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Ear to the Ground

Demonstrated: NSA Spies More on Ordinary Users Than Legal Targets

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Posted on Jul 6, 2014

Photo by Ross Harmes (CC BY 2.0)

A four-month investigation by The Washington Post of a large cache of intercepted conversations provided by NSA whistle-blower Edward Snowden revealed that ordinary Internet users, both Americans and non-Americans, “far outnumber legally targeted foreigners in the communications intercepted by the National Security Agency from U.S. digital networks.”

The Post reports:

Nine of 10 account holders found in a large cache of intercepted conversations, which former NSA contractor Edward Snowden provided in full to The Post, were not the intended surveillance targets but were caught in a net the agency had cast for somebody else.

Many of them were Americans. Nearly half of the surveillance files, a strikingly high proportion, contained names, e-mail addresses or other details that the NSA marked as belonging to U.S. citizens or residents. NSA analysts masked, or “minimized,” more than 65,000 such references to protect Americans’ privacy, but The Post found nearly 900 additional e-mail addresses, unmasked in the files, that could be strongly linked to U.S. citizens or U.S.residents.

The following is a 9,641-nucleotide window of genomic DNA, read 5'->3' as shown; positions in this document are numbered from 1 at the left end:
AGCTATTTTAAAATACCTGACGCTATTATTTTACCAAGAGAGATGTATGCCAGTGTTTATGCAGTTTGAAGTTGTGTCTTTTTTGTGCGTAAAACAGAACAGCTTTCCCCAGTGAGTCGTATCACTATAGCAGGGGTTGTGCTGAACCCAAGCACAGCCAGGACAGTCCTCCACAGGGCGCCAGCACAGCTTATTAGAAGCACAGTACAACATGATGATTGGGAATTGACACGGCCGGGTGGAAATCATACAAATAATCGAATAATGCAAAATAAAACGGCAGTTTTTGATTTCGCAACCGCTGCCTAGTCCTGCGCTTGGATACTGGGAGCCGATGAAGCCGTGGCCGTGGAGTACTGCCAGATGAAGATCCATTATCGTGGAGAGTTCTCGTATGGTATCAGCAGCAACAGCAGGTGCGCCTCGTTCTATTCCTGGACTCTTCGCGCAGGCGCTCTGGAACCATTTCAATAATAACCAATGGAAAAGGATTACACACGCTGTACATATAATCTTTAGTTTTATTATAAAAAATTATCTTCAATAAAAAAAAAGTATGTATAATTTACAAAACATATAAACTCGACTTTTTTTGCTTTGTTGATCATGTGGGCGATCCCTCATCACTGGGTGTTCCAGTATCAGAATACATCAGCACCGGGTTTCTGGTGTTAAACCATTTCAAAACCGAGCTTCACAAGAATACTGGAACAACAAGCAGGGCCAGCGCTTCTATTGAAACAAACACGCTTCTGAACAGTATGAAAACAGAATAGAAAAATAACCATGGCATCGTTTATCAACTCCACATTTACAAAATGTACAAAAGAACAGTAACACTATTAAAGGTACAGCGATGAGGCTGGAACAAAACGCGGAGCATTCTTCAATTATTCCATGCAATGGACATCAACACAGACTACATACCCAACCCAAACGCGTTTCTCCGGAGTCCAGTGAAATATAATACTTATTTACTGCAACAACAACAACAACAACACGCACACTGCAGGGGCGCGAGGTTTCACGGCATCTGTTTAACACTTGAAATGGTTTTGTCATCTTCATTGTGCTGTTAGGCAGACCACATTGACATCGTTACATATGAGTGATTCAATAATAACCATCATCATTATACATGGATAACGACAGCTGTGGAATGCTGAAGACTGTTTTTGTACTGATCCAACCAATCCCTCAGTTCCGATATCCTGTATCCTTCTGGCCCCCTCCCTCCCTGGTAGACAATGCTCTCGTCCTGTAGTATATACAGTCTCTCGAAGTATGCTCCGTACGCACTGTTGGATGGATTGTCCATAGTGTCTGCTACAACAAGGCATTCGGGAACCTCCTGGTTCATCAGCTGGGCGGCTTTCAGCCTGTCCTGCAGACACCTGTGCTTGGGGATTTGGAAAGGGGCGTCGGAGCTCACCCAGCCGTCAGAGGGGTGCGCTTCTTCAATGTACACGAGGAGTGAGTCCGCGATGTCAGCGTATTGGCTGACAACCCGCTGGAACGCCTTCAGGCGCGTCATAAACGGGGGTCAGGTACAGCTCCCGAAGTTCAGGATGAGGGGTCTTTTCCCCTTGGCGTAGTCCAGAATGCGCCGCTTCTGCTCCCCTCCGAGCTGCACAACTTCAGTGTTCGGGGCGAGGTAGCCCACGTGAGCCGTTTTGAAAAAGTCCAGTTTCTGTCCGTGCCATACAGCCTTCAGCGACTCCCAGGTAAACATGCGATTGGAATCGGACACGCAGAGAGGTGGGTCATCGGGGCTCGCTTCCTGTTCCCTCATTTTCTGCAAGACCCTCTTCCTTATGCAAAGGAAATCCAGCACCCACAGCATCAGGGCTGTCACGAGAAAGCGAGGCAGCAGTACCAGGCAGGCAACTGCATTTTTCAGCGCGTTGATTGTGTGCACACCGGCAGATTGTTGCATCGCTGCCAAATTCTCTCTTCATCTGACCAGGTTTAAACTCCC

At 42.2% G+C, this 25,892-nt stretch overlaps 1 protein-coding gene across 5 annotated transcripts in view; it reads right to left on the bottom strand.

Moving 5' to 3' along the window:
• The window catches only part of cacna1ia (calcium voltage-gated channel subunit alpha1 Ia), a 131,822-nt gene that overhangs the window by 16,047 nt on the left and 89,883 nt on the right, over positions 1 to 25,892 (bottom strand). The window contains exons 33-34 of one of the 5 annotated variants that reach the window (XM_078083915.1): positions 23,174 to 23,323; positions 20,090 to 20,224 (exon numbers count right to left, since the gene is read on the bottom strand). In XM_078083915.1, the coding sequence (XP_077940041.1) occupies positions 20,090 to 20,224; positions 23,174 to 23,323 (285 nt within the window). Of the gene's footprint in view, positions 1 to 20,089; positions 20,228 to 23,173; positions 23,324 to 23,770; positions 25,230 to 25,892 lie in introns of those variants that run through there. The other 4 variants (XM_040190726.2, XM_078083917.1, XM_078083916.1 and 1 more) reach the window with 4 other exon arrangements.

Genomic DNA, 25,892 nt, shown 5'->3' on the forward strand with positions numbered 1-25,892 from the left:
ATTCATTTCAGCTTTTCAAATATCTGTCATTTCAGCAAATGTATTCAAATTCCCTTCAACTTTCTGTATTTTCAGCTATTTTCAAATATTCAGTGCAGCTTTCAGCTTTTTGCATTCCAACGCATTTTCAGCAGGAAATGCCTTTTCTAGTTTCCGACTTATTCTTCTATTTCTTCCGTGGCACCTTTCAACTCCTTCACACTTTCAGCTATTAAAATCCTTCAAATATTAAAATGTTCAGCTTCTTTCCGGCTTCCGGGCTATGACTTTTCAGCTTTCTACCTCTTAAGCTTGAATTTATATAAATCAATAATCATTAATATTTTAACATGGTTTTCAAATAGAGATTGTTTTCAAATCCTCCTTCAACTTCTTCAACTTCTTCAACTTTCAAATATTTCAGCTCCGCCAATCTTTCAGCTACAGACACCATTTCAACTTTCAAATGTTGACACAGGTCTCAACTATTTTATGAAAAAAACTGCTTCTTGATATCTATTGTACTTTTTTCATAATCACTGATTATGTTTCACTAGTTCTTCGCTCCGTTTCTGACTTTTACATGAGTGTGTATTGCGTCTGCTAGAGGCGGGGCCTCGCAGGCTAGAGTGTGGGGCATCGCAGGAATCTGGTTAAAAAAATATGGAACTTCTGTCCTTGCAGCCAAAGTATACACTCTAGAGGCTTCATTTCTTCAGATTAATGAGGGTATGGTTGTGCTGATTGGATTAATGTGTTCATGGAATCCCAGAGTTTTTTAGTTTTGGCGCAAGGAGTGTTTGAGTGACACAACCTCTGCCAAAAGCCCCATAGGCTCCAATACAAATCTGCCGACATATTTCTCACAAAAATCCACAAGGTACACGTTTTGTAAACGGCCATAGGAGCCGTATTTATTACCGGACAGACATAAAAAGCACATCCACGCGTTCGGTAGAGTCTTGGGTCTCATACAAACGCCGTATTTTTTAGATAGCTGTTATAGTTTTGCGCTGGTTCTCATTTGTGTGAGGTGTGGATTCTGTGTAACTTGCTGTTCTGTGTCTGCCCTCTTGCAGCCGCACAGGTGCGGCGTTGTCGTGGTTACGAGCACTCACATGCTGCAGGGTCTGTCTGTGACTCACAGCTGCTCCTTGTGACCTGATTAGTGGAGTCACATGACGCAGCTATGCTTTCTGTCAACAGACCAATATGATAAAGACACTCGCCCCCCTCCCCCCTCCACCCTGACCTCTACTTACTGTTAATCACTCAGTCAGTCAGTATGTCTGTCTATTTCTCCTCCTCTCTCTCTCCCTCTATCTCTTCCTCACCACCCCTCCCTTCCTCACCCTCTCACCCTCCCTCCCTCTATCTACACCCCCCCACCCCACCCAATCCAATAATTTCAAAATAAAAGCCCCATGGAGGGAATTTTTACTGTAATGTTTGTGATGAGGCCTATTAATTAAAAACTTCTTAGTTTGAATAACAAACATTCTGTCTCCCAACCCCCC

The surveillance files highlight a policy dilemma that has been aired only abstractly in public. There are discoveries of considerable intelligence value in the intercepted messages — and collateral harm to privacy on a scale that the Obama administration has not been willing to address.

… Many other files, described as useless by the analysts but nonetheless retained, have a startlingly intimate, even voyeuristic quality. They tell stories of love and heartbreak, illicit sexual liaisons, mental-health crises, political and religious conversions, financial anxieties and disappointed hopes. The daily lives of more than 10,000 account holders who were not targeted are catalogued and recorded nevertheless.

The Post says it reviewed roughly 160,000 captured e-mail and instant-message conversations, “some of them hundreds of pages long, and 7,900 documents taken from more than 11,000 online accounts.”

Read more here.

—Posted by Alexander Reed Kelly.

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